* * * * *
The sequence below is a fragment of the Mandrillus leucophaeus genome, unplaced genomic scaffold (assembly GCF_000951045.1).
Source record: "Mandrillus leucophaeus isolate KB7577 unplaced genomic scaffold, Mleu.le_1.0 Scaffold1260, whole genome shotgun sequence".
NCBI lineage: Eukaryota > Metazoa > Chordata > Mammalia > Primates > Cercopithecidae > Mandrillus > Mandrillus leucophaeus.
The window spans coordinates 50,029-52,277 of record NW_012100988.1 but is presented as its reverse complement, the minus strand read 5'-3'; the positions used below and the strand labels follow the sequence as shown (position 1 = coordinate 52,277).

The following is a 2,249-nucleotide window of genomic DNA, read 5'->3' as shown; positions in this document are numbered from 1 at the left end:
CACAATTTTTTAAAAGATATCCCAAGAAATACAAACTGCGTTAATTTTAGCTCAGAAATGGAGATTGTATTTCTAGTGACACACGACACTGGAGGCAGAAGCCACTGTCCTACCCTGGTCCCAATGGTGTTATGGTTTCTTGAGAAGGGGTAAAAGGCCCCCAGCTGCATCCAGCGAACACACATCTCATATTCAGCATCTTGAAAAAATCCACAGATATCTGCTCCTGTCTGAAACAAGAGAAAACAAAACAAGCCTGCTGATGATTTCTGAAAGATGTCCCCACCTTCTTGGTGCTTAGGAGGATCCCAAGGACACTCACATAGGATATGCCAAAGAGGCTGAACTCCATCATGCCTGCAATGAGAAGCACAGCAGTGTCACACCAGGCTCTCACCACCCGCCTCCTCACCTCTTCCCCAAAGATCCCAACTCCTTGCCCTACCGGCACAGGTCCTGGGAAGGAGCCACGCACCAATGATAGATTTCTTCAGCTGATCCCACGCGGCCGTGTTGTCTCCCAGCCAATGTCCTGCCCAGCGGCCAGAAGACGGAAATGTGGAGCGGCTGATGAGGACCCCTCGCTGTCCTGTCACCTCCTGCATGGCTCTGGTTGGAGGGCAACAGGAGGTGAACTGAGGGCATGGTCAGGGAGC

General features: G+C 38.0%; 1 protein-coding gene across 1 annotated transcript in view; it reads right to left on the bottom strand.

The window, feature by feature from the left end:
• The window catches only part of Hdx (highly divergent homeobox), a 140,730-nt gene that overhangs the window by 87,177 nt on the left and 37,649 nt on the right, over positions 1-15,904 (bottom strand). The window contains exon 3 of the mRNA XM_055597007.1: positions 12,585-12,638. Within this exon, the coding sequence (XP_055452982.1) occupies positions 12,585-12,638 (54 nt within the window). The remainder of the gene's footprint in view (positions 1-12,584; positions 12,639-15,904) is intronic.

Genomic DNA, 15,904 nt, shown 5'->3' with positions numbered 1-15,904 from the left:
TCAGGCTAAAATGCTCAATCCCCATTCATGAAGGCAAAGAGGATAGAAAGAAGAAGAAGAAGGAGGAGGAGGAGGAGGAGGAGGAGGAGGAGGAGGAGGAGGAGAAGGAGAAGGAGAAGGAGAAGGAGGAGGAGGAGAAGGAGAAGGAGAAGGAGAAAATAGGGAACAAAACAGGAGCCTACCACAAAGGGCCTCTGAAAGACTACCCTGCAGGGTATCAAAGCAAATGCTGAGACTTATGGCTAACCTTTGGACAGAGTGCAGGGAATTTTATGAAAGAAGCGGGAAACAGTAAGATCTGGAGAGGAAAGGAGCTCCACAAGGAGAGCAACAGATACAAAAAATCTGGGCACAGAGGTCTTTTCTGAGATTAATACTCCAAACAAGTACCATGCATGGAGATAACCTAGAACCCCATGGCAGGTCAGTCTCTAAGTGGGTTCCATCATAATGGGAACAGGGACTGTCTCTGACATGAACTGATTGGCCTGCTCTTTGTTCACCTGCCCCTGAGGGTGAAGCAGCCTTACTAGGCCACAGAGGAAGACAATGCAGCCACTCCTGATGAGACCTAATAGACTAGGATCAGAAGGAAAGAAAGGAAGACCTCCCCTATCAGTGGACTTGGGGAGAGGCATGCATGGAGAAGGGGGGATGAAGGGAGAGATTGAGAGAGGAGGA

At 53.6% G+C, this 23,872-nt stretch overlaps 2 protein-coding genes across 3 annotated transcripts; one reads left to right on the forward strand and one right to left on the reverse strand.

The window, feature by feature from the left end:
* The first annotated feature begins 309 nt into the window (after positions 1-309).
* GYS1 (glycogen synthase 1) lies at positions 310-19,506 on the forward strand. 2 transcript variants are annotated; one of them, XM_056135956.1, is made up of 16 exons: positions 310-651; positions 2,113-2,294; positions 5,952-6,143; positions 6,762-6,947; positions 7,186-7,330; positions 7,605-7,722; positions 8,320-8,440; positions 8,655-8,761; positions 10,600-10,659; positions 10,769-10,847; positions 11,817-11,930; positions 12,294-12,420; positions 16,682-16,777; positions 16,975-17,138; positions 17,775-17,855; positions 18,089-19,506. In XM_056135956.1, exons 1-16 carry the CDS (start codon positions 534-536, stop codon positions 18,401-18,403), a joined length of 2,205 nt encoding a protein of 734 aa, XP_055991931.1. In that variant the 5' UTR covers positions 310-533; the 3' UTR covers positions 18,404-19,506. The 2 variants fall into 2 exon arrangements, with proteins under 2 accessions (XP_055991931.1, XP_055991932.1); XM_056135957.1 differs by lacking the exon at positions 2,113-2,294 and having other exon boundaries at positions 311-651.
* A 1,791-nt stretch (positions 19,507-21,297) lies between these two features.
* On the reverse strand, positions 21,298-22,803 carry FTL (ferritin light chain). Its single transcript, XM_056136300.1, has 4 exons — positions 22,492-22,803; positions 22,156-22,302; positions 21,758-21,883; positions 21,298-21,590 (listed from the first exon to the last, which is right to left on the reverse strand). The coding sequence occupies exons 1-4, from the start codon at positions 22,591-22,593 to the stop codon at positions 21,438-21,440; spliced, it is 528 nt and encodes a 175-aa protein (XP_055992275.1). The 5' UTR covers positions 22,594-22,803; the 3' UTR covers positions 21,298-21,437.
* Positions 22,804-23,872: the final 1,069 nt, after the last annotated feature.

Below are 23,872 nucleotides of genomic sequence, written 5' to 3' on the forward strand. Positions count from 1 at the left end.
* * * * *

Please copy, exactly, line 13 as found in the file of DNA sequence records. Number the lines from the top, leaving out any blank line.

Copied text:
The window, feature by feature from the left end: